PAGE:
I believe that I am presuming competence by continuing to start the conversations and by continuing to look for ways to help her understand them. I believe I am presuming competence by continuing to tell her that autism must be a pretty cool thing because it’s part of her and she’s one of the coolest people I know. I believe I am presuming competence by telling her that, as challenging as autism can be for her, it is also the source of some pretty nifty gifts. I believe I am presuming competence by continuing to tell her that she is connected to others and by telling (and showing) her how much I respect those people to whom she is connected.
But, again, it doesn’t mean assuming that she understands all of this right now.What I am assuming is that she’s taking it all in, absorbing it, holding onto it in her steel trap of a brain until the time comes when she’s amassed all the tools that she needs to peel back the stored layers and extract her truth. I’m presuming that even if she’s not yet ready to connect all the dots now, she *is* capable of learning, growing, evolving, tool-collecting and ultimately layer-peeling – in her time and in her way.
That, to me, is what presuming competence is about.
Brooke consistently astounds me with what she remembers from long before I thought we had the ability to understand one another. Do you remember the story about the Christmas of 2010? The one I had the audacity to call “In so many ways, Brooke’s First Christmas,” just because it was the first time that she’d participated in the festivities in a way that I, with my rigid, inflexible, neurotypical perception, recognized as participation. God, I hated that story. The way that I gloated over her “finally getting it.” Until I was the one who finally got it.
I’ve been over the moon that my girl is GETTING it, I wrote.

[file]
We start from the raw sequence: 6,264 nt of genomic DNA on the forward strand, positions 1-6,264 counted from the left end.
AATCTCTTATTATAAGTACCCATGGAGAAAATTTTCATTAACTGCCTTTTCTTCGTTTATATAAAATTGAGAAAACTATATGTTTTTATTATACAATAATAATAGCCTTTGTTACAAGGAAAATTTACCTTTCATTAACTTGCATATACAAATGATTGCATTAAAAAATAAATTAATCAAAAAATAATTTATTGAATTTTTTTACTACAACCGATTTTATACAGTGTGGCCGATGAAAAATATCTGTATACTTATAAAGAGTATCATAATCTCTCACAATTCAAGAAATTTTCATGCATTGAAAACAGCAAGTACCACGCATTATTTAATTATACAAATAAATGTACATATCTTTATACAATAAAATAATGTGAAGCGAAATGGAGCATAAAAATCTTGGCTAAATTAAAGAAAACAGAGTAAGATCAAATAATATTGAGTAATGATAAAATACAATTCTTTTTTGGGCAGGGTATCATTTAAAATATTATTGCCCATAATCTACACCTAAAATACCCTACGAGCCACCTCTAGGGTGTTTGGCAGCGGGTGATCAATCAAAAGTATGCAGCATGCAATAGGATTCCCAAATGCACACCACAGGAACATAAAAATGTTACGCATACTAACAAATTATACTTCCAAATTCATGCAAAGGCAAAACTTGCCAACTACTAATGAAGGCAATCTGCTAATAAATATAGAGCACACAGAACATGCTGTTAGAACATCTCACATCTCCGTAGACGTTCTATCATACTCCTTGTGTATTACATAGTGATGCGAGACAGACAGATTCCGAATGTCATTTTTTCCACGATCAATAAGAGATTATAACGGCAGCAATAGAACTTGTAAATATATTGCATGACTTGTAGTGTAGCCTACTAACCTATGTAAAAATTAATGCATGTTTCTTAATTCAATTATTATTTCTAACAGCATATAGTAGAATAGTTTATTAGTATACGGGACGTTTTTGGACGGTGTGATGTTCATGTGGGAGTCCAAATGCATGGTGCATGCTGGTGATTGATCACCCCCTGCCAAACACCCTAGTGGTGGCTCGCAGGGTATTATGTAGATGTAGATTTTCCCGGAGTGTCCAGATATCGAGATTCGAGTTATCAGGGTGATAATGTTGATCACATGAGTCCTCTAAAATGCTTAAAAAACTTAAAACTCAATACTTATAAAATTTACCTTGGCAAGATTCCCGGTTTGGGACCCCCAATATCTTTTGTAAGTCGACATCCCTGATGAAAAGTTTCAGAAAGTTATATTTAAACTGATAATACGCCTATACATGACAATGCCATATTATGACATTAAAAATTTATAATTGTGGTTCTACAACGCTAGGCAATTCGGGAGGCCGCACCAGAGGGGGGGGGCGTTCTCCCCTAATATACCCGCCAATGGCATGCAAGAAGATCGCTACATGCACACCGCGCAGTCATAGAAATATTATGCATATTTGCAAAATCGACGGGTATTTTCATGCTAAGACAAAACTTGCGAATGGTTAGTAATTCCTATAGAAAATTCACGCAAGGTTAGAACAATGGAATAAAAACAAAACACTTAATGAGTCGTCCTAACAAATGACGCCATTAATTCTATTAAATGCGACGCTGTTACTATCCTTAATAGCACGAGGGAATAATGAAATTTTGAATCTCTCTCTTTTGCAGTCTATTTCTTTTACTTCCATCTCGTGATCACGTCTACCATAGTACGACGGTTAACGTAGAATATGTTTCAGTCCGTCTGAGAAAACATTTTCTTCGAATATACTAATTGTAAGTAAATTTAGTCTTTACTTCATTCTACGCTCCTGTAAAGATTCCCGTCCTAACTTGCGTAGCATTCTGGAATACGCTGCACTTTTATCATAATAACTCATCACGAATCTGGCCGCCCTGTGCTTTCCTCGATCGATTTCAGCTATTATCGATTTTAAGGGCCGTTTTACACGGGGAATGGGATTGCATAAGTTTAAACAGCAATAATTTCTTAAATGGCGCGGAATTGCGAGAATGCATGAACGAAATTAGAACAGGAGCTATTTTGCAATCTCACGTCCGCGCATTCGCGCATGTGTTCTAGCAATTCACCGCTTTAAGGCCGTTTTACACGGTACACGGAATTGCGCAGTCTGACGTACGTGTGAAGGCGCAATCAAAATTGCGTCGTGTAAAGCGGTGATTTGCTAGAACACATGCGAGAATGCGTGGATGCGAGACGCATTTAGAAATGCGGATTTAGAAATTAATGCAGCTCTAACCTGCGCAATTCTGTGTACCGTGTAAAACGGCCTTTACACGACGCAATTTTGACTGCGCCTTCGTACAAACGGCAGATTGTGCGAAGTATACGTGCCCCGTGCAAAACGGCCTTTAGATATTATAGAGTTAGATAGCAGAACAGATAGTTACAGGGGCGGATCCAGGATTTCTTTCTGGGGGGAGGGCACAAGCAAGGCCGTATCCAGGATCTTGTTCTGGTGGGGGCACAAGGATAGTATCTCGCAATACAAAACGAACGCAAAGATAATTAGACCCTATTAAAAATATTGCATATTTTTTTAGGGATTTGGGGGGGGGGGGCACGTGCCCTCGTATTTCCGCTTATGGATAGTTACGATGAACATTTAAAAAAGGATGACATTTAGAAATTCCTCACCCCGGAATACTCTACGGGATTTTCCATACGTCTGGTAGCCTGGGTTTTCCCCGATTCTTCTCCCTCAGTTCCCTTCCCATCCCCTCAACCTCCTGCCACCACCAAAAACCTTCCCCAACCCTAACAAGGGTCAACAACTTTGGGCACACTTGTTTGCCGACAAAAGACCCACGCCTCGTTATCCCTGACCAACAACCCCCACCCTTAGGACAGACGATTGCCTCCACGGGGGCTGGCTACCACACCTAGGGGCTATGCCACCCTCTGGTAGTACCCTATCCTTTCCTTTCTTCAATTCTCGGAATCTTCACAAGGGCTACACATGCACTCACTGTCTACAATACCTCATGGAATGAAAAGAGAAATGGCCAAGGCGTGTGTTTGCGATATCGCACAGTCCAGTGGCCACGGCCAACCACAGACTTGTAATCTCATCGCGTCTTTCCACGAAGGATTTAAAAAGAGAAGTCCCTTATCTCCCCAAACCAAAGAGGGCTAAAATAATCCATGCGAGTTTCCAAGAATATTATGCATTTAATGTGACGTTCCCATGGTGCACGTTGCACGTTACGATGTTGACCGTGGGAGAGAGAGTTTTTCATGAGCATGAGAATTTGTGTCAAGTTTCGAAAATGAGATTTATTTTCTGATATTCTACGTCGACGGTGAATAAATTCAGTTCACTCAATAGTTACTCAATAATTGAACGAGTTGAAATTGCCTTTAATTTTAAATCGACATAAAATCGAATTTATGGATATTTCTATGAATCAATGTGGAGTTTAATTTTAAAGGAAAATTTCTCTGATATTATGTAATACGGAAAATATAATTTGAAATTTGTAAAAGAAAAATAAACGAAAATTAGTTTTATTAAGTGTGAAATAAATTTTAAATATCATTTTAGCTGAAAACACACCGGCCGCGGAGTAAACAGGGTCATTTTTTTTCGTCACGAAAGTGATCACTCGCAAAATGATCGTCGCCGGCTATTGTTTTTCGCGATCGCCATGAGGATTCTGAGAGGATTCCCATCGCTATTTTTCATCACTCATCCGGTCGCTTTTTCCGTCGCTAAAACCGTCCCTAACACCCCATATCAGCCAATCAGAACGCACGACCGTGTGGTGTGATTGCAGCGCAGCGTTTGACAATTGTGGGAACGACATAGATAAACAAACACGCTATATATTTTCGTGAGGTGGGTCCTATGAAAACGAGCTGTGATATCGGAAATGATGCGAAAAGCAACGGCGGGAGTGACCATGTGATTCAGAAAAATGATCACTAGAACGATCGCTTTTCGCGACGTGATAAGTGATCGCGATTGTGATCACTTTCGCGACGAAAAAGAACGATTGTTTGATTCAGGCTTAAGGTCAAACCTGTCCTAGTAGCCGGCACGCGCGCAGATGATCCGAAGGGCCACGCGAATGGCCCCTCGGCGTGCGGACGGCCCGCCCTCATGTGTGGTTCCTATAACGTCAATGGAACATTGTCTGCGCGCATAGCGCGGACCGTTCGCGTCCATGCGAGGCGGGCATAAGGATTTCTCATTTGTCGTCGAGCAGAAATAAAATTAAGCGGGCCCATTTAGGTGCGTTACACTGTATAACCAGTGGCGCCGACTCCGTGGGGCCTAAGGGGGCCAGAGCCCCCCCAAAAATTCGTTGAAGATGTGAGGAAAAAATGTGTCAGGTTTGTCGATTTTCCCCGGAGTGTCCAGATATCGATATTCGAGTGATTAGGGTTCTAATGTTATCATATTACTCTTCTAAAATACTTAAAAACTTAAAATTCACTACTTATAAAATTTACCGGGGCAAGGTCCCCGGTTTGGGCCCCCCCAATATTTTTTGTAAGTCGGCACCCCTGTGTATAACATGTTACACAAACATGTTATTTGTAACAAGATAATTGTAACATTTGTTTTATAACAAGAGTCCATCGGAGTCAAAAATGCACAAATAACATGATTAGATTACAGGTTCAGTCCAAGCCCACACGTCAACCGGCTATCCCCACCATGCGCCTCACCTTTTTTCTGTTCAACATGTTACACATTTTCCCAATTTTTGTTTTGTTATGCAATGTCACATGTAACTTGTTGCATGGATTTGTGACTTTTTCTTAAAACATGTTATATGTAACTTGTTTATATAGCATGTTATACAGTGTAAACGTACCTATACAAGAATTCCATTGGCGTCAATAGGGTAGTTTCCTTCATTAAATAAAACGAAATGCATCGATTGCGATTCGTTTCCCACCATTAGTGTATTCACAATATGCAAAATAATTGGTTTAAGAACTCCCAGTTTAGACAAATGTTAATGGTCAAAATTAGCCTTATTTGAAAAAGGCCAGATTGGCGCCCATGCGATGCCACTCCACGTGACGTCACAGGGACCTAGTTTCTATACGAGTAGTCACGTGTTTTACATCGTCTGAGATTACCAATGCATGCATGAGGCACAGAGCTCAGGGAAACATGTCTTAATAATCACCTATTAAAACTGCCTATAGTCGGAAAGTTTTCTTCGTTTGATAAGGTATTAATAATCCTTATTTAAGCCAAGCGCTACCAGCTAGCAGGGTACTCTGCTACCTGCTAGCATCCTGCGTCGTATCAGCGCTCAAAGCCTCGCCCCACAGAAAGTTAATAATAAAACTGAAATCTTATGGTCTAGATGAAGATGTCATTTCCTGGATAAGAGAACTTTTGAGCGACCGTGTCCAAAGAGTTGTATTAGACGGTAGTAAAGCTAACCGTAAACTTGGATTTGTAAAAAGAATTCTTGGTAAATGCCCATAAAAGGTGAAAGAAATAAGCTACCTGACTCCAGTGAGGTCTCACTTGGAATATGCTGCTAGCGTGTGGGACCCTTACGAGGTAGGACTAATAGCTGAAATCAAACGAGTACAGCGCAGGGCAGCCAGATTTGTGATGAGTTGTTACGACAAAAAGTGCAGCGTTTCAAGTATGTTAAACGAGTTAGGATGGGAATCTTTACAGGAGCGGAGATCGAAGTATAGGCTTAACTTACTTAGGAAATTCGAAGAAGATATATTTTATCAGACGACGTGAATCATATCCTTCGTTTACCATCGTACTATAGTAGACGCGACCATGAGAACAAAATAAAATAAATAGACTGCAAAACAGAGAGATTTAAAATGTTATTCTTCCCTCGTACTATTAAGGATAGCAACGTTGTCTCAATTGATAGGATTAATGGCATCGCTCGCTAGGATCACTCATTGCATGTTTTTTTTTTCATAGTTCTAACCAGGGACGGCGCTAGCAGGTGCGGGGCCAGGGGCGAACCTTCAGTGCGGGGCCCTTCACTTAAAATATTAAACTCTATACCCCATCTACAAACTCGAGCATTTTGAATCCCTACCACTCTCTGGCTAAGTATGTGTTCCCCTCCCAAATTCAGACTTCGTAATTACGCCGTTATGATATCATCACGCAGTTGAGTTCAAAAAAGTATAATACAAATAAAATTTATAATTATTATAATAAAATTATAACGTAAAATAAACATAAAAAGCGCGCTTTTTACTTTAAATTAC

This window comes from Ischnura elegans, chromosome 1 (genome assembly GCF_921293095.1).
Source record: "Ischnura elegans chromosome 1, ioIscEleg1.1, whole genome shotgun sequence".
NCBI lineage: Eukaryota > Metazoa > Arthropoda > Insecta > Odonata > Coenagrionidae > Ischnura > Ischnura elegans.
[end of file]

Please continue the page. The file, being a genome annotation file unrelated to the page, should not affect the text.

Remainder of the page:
That she’s been a true participant in the process, in the traditions; in Christmas. It’s a whole new world for us.
But the other night there was a hint at something. Something big. Something that knocked me on the head and reminded me that I have been looking at my girl through MY lens. And forgetting to look at the world through HERS. And that if I had been looking through hers, I wouldn’t have been able to forget that there’s always, ALWAYS, a whole lot more than what I THINK I see.
Come closer, my friends. This is important.
We were in the basement, hauling up the last of the Christmas decorations. I was covered in red and green as I tried to make the most of my two arms in an attempt to minimize trips. I walked slowly toward the steps – a wreath slung across one shoulder and a stack of table linens on the other. Both hands were full – one with the kitchen Santa, the other with his cookie baking wife, Mrs Claus. A basket of silk ribbon was precariously balanced in the crook of my left arm.
Brooke stood in front of the shelves, holding another Santa by his hat. “C’mon, baby,” I yelled back. “Let’s make a trip up. You carry your Santa.”
She didn’t move.
“Brooke, honey,” I said, “This stuff is getting heavy. I’m going to drop it upstairs, OK?”
She didn’t move. Instead she said, “Mom, where’s my tree?”
The wreath was beginning to dig into my shoulder. “What tree, honey?” I asked.
“My tree,” she said. “That goes in my room. With Zoe on it. And Big Bird. And Elmo. But NO Cookie Monster. Mom, where’s my tree?”
Years ago, I bought the girls their own little tabletop trees. While Katie set about decorating hers, Brooke (I thought) barely took notice of hers. Katie took her time choosing garland and tinsel, then took great care in picking exactly the right ornaments. For weeks on end we wandered through the aisles of ANY store that sold decorations. She was determined to find just the right ones.
Brooke simply didn’t seem to care. I showed her ornament after ornament trying to solicit an opinion – or at least a reaction – but none was forthcoming. Finally, I stopped asking and chose them for her. I found adorable beaded garland and strung it around the colored lights. I searched high and low for ornaments that I thought she’d like to look at. I found Sesame Street and Dora, even Blue’s Clues. And when it was finished, I put it into her room, just like her big sister’s.